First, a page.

On the basis that ‘what gets measured gets managed´ the first step for any carbon management program is to understand the current carbon footprint. This allows your organization to set targets, establish a baseline against which to monitor change and to quantify benefits from better managed emissions. 

Many businesses have also found that once they started measuring their emissions they identified ways to do things differently, saving money as well as carbon.  


We calculate your carbon footprint based on global standards such as the Greenhouse Gas Protocol and ISO 14064

Our company can also provide calculation audits for companies that seek independent assurance of their emissions data. Such an assurance statement sets our opinion on the accuracy, completeness and consistency of GHG emissions data reported and is based upon the evidence we would collect.

By measuring your carbon footprint you can:

Cut  costs

Identify practical ways to cut costs in company operations

Increase efficiencies

Drive  increased materials and energy efficiency

Meet supply chain demands 

Meet supply chain environmental demands that major companies  require as part of their emission reduction efforts.

Other benefits of measuring carbon footprint are

  • Increase your competitive advantages and attract new environmentally aware clients in an increasingly environmentally conscious marketplace
  • Increase your image and brand value by proudly promoting your environmental effort to customers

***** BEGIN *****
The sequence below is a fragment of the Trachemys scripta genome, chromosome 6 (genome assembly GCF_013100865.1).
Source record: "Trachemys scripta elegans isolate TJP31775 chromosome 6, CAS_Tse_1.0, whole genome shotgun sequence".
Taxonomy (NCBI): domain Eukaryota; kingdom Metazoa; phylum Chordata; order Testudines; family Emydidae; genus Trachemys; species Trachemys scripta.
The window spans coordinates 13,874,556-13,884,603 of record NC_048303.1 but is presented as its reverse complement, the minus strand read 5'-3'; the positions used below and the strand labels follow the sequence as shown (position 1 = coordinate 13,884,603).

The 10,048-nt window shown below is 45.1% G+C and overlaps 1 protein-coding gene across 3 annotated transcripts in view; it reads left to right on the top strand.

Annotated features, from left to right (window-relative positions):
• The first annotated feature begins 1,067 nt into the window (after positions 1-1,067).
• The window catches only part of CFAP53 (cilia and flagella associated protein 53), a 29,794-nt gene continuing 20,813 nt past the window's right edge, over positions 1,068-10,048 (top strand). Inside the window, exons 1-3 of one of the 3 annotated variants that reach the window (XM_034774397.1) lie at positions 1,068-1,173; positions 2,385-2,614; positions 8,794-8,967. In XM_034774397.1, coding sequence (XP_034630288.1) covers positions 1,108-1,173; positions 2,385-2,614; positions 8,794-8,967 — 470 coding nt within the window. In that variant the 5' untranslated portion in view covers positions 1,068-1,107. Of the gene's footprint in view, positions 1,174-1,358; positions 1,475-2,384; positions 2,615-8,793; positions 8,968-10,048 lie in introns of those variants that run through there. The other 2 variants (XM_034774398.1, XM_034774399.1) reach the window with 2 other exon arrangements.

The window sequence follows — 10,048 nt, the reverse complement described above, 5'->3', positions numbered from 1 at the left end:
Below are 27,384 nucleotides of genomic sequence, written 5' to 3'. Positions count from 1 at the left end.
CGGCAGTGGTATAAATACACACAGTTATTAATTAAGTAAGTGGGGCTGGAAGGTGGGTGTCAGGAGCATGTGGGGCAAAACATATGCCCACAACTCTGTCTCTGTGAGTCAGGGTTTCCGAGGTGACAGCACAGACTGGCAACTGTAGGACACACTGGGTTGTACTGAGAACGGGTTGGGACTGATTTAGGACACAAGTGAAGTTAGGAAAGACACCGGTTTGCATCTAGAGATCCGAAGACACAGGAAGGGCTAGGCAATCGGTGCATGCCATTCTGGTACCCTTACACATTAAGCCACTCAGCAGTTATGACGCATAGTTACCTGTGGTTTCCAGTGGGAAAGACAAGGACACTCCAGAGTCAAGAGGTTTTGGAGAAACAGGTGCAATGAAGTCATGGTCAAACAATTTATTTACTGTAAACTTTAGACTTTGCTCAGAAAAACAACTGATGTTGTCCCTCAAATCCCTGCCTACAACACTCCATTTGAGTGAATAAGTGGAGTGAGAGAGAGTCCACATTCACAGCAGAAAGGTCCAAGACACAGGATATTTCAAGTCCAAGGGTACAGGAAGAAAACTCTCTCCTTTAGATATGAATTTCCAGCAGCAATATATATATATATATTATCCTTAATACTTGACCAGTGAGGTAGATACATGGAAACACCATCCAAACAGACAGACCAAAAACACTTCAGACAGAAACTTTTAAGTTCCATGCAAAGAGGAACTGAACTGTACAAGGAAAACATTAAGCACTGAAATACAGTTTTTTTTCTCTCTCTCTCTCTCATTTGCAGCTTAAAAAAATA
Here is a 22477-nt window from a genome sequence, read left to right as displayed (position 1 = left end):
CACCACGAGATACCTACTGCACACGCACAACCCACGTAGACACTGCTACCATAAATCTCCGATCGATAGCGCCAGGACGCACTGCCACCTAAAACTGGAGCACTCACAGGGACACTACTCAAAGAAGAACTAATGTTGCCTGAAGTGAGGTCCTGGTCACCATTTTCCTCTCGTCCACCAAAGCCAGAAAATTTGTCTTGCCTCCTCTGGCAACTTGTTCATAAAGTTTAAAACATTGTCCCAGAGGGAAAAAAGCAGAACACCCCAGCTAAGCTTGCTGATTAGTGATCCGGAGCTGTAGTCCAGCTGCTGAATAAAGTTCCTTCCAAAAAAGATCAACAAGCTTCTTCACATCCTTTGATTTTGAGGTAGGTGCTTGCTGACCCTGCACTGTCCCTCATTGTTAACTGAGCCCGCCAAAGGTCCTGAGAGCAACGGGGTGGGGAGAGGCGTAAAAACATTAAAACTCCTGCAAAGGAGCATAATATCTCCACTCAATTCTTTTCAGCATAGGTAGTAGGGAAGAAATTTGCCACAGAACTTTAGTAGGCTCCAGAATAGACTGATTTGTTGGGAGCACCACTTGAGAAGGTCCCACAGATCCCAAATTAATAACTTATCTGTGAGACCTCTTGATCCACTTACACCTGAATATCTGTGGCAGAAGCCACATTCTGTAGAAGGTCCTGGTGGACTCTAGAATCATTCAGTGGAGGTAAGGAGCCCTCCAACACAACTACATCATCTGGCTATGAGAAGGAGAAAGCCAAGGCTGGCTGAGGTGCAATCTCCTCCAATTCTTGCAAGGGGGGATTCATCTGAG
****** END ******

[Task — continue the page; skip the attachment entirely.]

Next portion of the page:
• Meet basic prerequisite for setting an internal or public carbon target and for subsequently measuring and reporting progress.

Our tools cover:

 Scope 1 Emissions:

Generation of electricity, heat or steam:  these emissions result from combustion of fuels in stationary sources (boilers, furnaces, turbines), physical or chemical processing, transportation of staff in business owned/controlled vehicles (e.g. fleet buses and cars):  these emissions result from combustion of fuels, fugitive emissions:  these emissions result from intentional or unintentional releases during the use of refrigeration and air conditioning equipment.

Scope 2 Emissions:

Emissions resulting from the generation of purchased electricity that is consumed at owned or controlled equipment or operations.

Scope 3 Emissions:

Relate to all other emissions outside Scope 1 and 2, that accurate data is held for, and is relevant and significant. They are indirect emissions that a business can influence but are not directly under its control, also called upstream and/or downstream emissions. For example, emissions from air travel are not directly released by the business (unless they own the plane) but are included as scope 3 emissions as the plane is emitting GHG.